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You better not go around bragging to everyone that you matched with some semi-famous Who's it for: Ivy League snobs Sparkology sells itself as a luxury matchmaking service for "well-intentioned men and women," where the dudes are all verified grads of top-tier schools, and you can only join if you're invited by the site's team or referred by a current member.
Some other interesting details: guys have to pony up a virtual currency to initiate conversation with a lady, and the app provides a concierge service that will help you boost your profile and even plan out a whole date when you're ready to take things offline. The League claims to screen users via some mysterious algorithm that "keeps [the] community well-balanced and high-quality," while somehow hiding you from friends, “business connections,” and coworkers.
It also promises no bait-and-switches ("You’ll never have to wonder if that Harvard hottie is too good to be true"), but who cares, you're too popular as it is, anyway!
Who's it for: Ambitious European playboys and party girls This London-based network stands by a strict invite-only policy, screening people to make sure they'll jive with the "exclusive community of inspiring singles" it's curated on the app.
Here's a peek at how the desperately single other half dates.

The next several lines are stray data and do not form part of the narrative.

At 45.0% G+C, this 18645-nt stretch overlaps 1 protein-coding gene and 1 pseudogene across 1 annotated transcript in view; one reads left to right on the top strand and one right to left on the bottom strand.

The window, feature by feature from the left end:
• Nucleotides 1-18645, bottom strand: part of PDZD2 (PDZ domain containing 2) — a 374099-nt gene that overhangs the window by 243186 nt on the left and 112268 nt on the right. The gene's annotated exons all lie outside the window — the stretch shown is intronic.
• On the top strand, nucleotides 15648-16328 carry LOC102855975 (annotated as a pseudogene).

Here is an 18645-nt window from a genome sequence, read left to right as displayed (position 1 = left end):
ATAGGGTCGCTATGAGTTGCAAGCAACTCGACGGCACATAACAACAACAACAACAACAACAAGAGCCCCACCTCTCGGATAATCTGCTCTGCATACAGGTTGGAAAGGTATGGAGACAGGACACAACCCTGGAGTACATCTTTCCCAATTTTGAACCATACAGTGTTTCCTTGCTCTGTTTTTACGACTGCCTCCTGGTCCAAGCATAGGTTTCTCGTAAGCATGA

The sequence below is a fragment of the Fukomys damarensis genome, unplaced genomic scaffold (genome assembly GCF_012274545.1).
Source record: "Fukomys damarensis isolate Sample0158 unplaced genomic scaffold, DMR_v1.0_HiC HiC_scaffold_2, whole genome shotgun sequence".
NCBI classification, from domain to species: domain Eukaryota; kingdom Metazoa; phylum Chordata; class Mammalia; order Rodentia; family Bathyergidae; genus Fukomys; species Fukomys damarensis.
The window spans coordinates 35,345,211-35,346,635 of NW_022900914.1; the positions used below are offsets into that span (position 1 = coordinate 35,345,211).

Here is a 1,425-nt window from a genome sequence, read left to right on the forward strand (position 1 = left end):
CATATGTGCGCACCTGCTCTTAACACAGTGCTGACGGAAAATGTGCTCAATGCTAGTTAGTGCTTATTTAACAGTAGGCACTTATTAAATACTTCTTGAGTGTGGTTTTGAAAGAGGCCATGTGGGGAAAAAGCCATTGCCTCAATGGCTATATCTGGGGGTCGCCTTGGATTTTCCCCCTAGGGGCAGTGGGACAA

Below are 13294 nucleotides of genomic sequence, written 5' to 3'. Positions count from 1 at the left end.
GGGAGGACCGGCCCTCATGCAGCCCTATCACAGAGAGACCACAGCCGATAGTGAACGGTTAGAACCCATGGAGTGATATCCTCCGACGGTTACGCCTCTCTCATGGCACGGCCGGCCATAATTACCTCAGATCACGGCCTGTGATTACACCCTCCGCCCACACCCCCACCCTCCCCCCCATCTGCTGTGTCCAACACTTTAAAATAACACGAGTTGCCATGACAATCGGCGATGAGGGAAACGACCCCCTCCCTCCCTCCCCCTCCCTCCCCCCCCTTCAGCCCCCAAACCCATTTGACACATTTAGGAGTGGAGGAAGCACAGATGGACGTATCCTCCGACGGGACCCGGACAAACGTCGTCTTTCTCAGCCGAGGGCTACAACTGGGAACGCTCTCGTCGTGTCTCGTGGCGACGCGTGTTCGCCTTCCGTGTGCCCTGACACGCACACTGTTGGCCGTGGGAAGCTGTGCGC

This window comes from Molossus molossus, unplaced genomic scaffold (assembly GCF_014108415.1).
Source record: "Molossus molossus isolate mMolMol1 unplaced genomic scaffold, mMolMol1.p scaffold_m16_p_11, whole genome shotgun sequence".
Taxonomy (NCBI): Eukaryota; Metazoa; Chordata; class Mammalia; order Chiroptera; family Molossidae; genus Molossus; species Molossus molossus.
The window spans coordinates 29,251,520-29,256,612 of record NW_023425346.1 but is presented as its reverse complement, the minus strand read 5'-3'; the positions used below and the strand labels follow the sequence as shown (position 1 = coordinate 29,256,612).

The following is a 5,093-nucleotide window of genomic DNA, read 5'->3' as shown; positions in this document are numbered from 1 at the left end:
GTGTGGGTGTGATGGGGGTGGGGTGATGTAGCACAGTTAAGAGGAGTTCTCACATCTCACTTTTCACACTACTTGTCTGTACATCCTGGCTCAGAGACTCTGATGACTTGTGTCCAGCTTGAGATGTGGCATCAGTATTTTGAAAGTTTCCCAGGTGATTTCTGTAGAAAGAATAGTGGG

Who's it for: "Celebrities" and "influencers" You certainly don't earn a reputation as the "Illuminati Tinder" by letting in any old schmo.
Unlike the other services, though, Inner Circle makes it easier to mingle with fellow members by throwing exclusive invite-only events for users around Europe.
version of Grindr, considering to even peek at any of the dudes who're DTF in your proximity, you first must submit what you have to offer (read: shirtless selfies) for consideration -- and be voted in by at least three current members. Unless you're an Adonis, not good: eight out of 10 guys are rejected.
I think she did an amazing job of keeping her on the rails, keeping her more or less on time for interviews and that kind of thing.It's amazing how effective that job that Clive Davis did was, he sold it and it worked.She was the darling of white American teenage girls.'Both the filmmaker and those he interviewed agree that the group surrounding the singer, including Bobby, Robyn, the family and even Whitney herself, were violent.Whitney: Can I Be Me examines the highs and lows of her glittering career, while discussing who might be responsible for her tragic downfall and the drug habit that would go on to kill her.It sees Ellin Lavar, who dressed the singer, and her security guard, Kevin Ammons, confess that Whitney was bisexual and in love with her assistant.